Reduce, Reuse, Recycle - Cardboard Boxes: Trash or STEAM Learning Tool?

Written By: Aysia Torres

Are you looking for some hands-on, educational fun this summer? Do you have an obscene number of cardboard boxes lying around from birthdays, holidays, or bouts of online shopping? You’ve probably tried to get rid of them, then hesitated, wondering if you might eventually need them. The truth is, you don’t need to recycle them just yet, because one girl’s trash is another girl’s inspiration, and cardboard is a great and inexpensive way to build science, technology, engineering, art, and math skills this summer! Playing with cardboard boxes is a fun, versatile, and hands-on way to cultivate important life skills for kids of all ages. While this list is short, the possibilities for cardboard STEAM projects are endless, so let’s explore ways to minimize screen time and harness our inner makers.


*While cardboard is the base for the projects below, most will require a few other materials.



Build a Fort

Difficulty: Easy


Required Materials:

  • Lots of cardboard

  • Basic art supplies (optional)

  • Duct tape or packing tape

  • Scissors (or cardboard cutter with parent supervision)

  • Yardstick or measuring tape

Instructions:

  • Take stock of what boxes you have. If it helps, sort them by size.

  • The base of your fort should be made from at least two big boxes, using the biggest for the main room of your fort. Use the duct tape to hold up weakened or flattened areas of the cardboard.

  • Tape bottom flaps together for sturdiness.

  • Using scissors or a cardboard cutter, cut the flaps (as straight as possible) off the open side of the box. This will be where your roof goes later.

  • Measure the width and length of your fort. Using those measurements, cut two pieces of cardboard the same width as the fort and at least as long as it (and longer if you want a pointier roof).

  • Tape the two pieces together on both sides to create a slanted roof and use tape to hold the roof to the opening you created earlier.

  • (Optional) Measure and cut another piece of cardboard into two triangles that fit inside the openings in the roof to create gables that will better stabilize the roof.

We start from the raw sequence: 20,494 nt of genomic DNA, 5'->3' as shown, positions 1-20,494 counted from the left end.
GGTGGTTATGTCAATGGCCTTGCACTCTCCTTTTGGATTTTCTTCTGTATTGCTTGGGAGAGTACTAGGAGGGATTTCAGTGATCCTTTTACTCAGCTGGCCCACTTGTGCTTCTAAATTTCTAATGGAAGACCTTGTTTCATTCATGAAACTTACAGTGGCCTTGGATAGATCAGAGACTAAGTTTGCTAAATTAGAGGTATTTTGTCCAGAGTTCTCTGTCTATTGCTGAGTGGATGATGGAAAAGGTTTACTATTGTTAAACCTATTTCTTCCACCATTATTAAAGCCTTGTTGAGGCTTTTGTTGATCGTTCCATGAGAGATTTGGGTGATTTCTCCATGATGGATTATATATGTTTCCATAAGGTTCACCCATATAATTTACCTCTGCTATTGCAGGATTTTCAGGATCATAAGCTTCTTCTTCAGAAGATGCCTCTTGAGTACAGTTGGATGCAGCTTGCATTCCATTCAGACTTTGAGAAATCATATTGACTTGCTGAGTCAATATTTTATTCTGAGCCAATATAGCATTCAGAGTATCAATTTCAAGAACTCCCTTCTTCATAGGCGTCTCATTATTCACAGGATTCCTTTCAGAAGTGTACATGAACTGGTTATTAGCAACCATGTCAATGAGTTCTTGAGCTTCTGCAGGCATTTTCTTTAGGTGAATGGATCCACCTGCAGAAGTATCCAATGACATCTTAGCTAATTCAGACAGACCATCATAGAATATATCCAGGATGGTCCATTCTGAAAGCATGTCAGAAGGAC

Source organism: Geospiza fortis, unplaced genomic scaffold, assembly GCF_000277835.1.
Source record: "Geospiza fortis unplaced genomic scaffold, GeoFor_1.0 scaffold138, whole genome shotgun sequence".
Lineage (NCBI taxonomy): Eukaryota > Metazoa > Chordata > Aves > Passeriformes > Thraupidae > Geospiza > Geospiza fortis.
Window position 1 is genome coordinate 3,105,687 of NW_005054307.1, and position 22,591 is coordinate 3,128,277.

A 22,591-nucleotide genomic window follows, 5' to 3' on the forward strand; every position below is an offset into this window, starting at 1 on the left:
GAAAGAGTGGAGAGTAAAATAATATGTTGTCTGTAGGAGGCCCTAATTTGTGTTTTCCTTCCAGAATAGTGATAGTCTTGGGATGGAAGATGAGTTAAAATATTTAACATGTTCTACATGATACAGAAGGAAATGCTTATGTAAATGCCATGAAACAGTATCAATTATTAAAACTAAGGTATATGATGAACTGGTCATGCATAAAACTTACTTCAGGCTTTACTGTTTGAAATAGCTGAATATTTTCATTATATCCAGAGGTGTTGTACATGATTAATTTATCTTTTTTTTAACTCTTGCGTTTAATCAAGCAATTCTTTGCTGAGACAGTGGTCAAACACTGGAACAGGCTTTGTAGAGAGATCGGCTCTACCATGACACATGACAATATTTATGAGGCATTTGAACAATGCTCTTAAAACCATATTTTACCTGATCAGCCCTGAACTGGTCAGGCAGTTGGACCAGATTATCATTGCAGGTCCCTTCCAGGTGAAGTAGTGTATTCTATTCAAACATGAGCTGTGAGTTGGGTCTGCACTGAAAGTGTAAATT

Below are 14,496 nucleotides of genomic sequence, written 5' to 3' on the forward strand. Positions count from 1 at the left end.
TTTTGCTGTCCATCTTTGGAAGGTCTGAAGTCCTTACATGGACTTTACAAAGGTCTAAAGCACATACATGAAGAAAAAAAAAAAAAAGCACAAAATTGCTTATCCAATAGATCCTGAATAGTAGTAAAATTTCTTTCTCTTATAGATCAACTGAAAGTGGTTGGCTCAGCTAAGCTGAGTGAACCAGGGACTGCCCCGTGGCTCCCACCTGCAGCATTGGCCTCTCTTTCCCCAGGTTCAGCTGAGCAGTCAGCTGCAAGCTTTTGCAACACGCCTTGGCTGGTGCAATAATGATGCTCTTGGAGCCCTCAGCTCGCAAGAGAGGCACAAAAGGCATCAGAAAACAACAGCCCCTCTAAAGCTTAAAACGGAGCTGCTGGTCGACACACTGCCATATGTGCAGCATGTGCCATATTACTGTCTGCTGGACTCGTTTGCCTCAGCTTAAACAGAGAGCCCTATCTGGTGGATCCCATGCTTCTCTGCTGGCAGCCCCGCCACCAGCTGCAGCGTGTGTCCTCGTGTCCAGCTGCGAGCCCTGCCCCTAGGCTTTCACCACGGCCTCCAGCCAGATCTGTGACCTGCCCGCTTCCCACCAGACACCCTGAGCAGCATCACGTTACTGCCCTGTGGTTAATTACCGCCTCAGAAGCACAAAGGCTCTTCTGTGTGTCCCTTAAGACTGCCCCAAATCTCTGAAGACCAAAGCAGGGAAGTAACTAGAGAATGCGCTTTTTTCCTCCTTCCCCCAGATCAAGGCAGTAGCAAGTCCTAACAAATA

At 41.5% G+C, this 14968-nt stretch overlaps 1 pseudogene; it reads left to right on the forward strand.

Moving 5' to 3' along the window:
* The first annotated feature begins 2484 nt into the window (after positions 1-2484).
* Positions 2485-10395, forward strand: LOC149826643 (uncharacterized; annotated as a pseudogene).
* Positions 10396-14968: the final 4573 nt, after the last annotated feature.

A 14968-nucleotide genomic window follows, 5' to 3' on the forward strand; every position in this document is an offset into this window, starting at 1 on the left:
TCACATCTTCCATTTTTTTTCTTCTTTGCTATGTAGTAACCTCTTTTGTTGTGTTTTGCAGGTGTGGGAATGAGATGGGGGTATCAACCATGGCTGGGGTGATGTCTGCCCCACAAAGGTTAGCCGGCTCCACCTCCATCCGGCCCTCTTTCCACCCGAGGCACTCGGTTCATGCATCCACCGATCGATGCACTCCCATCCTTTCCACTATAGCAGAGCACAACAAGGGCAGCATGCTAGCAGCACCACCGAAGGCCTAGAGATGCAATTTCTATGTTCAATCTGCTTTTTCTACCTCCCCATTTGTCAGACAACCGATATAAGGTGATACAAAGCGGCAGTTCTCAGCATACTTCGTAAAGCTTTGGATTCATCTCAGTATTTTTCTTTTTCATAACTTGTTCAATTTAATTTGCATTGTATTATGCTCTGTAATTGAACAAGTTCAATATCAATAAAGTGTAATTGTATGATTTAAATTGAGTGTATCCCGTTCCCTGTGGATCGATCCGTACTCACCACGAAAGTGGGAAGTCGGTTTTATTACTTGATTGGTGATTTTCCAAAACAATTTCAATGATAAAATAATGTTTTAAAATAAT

• Using a box cutter, cut a door into the side of your fort.

  • To expand your fort, find another big box to attach to the side of your fort’s main room.

  • Tape open the flaps on the open side of the box to make it longer.

  • Line up the open side of the box with a flat wall of your fort and tape the two boxes together.

  • Climb inside the main fort of your box and cut a door in the wall where both boxes meet. Start slow and small so you can make it bigger as you go. If you cut off too much at first, it will be hard to add it back.

  • The size of your fort is limited only by your imagination.

  • (Optional) Use your construction paper, paint, markers, stickers, and imagination to decorate your fort as much or little as you want.

Geoboard

Adult Supervision Required

Difficulty: Medium


Required Materials:

  • Cardboard

  • Pushpins

  • Hot glue gun

  • Scissors (or cardboard cutter with parent supervision)

  • Rubber bands

  • Ruler

Instructions:

  • Cut three pieces of cardboard. Using your ruler, make sure they’re the same size. The bigger they are, the more space you have to play with.

  • Using your hot glue gun, glue the three pieces together, one on top of the other. The thickness of the three boards ensures the push pins don’t poke through and prick your fingers.

  • Using your ruler, mark evenly spaced dots across the cardboard. Remember to leave yourself a border that’s at least ½ inch thick.

  • Push your push pins in the cardboard where you marked it in the previous step.

  • Using your rubber bands, make different shapes, patterns, numbers and letters.

Make Your Own Board Game

Difficulty: Medium

Adult Supervision Recommended


Required Materials:

  • Cardboard

  • Ruler

  • Pens, Pencils, Markers

  • Scissors